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My Dinner is Watching Me

"We don't count 'em."


Eleven days until the release of Worry Beads: The Big Uneasy 4! I’ll be sharing lots of (I hope) interesting things and memories about the Big Easy. 

A few days after our arrival in New Orleans, we went to a company dinner. For a gal from Wyoming, it felt more like an initiation than a dinner. Lol It was a “buffet,” so we grabbed plates and got in line. First up, they added corn and potatoes, then a SCOOP of crawfish, another of shrimp, and then a crab on top. 

All the food still had eyes, so it felt like they were watching me and waiting to see what I’d do. We proceeded to the tables, covered in paper (for a reason, we found out) and sat down across from a family already diving into their food. 

I lifted my gaze from all the eyes, just in time to see a toddler sucking on a crawfish head. O.O

We lived in New Orleans for eighteen years and I came to love crawfish, but I never really warmed up to shucking them myself or sucking the head. Lol But I have seen real pros go after them and wow. Real skill. 

Crawfish look a bit like lobsters, but the meat is tenderer though chewier than shrimp. As far as the taste, it’s mostly from the butter and Cajun spices that they’re boiled in. You can find them in the mud of freshwater bayous which is why they’re often called mudbugs. Also, some people call them crawdads. In 1983, the crawfish was designated the Official Crustacean of Louisiana. The Bayou State was the first to choose an Official Crustacean. Five other states followed Louisiana’s lead and picked an official crustacean: 

  • Maryland—the Blue Crab
  • Oregon—the Dungeness Crab
  • Alabama—the Brown Shrimp
  • Maine —the Lobster, and 
  • Texas—the Texas Gulf Shrimp  

But, let’s get back to crawfish. Did you know they have eight legs: four of their legs are made for walking, the other four are used for swimming. What’s also weird is that crawfish walk forward but they swim backward. If they lose one of their legs it’s okay, because they can just grow a new leg. They molt, which means they shed their shells, up to 15 times. Additionally, they nearly double in size with each molt.

Before the Acadians (Cajuns) settled in the swamps of Louisiana, the Native Americans who lived in the swampland caught bushels of crawfish to eat. They’d bait reeds with venison, then they’d stick them in the water. When they pulled out the reeds, crawfish were attached to the bait.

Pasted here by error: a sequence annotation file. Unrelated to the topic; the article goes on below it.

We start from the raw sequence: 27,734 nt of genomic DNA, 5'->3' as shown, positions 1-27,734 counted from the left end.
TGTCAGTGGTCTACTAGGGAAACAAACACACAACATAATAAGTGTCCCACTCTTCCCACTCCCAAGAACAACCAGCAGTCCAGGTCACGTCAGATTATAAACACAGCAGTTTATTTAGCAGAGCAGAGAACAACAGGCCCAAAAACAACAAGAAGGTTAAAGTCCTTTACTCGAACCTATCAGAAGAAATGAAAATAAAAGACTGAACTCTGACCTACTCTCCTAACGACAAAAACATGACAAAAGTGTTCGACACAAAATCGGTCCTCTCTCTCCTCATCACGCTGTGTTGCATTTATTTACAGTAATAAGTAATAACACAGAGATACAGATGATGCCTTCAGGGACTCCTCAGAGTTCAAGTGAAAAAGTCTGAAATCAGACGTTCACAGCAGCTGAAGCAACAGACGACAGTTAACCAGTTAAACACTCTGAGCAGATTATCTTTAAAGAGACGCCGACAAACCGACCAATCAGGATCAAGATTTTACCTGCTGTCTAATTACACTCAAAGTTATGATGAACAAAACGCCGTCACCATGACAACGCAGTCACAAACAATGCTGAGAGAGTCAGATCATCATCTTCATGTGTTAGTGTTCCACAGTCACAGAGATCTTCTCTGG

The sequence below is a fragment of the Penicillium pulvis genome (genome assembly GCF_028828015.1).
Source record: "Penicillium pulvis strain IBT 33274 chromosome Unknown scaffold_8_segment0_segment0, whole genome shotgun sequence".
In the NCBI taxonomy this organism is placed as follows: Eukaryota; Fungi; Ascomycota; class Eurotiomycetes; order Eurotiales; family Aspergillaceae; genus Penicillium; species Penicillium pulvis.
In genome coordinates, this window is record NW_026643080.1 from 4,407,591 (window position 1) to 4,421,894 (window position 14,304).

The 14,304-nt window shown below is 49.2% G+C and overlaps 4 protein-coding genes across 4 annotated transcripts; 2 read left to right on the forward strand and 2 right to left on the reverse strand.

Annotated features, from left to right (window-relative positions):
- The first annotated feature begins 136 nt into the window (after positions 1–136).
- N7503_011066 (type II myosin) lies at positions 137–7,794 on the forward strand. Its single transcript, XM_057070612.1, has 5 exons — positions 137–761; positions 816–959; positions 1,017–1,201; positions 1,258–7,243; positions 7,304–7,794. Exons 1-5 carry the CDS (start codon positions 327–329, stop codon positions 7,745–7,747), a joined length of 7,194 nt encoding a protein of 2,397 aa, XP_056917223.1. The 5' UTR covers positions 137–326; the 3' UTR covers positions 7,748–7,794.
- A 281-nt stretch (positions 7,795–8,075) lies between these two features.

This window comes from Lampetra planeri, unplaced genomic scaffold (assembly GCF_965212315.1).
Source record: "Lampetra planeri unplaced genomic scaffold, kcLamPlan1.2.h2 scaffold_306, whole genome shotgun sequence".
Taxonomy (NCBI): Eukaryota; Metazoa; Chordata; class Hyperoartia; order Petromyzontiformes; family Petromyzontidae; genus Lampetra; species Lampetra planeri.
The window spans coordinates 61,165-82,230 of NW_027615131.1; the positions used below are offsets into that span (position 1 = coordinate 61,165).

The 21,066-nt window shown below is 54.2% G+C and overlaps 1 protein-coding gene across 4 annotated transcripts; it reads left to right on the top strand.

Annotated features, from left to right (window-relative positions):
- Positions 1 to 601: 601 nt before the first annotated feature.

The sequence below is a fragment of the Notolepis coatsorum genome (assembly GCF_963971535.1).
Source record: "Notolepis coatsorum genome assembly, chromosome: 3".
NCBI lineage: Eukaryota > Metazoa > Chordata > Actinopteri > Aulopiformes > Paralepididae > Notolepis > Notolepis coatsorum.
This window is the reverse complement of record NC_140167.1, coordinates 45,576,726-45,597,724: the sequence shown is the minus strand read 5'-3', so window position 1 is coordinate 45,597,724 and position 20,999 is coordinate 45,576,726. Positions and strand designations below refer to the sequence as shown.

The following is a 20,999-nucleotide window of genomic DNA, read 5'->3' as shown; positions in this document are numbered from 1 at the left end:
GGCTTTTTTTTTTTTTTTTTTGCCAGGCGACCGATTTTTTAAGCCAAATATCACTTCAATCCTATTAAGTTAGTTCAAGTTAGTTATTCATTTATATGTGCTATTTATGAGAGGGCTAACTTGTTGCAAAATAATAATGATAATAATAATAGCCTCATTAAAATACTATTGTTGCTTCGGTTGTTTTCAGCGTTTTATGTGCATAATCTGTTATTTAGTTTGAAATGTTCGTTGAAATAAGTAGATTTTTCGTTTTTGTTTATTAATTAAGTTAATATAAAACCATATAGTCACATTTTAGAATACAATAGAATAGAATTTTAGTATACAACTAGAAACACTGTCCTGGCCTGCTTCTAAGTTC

Louisiana crawfish weren’t caught commercially until 1880 when a harvest of 23,400 pounds was brought in at a value of $2,140. By 1908, Louisiana’s crawfish production was at 88,000 pounds, and valued at $3,600. Nowadays, Louisiana produces about 90 percent of the crawfish eaten in the US. 

For crawfish caught in the wild, Louisiana’s crawfish season typically runs from mid-January through early-July. The peak months are March, April, and May. Farm-raised crawfish are available most of the year. The annual New Orleans Crawfish festival for 2019 will be held in April and, of course, it includes an eating contest and cookoff. 

The tiny morsel of supple meat in the crawfishes’ tails is delicious. Most people pinch off the tail, squeeze out the meat, and eat it, leaving the head behind. But for some people the heads are yummy as well. You put them to your lips and suck slowly. Crawfish is a healthy food, they’re low in fat, saturated fat, trans fat, and calories, plus they’re 80% protein and have no carbs. One pound of Crawfish only has 327 calories, so you can eat till you pop at the next crawfish boil. 

I’ll be honest. I never cared that crawfish were healthy. I just liked their yummy factor. Lol

Perilously yours,


P.S. Funny story. A friend of ours from New Orleans went to school out west. A leader there found out he was from NO and liked crawfish, so invited him over to have some at his house. Intrigued by this, our friend asked the leader how they cooked their crawfish. Leader responded that they collected a dozen or so from a local ditch and tossed them on the grill. Then leader asked our friend how he cooked them.

Our friend responded, “Well, first off, we don’t count ‘em.” 

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